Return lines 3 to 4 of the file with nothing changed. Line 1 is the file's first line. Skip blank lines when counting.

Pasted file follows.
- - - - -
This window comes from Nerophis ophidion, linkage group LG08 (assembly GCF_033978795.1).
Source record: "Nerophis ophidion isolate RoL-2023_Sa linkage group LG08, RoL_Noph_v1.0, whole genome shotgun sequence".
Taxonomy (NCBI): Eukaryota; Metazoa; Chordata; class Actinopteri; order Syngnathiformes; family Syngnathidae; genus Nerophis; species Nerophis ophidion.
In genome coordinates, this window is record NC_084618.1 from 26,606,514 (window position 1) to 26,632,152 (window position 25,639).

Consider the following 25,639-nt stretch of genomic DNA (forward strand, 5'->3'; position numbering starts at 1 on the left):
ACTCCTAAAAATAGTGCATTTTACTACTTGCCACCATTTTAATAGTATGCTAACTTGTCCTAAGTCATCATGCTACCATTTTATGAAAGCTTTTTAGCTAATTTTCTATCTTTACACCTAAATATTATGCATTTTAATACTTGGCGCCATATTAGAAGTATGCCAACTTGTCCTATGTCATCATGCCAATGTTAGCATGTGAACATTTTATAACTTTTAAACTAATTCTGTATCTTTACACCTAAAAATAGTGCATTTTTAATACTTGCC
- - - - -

Taxonomy (NCBI): Eukaryota; Metazoa; Chordata; class Actinopteri; order Syngnathiformes; family Syngnathidae; genus Nerophis; species Nerophis ophidion.
In genome coordinates, this window is record NC_084618.1 from 26,606,514 (window position 1) to 26,632,152 (window position 25,639).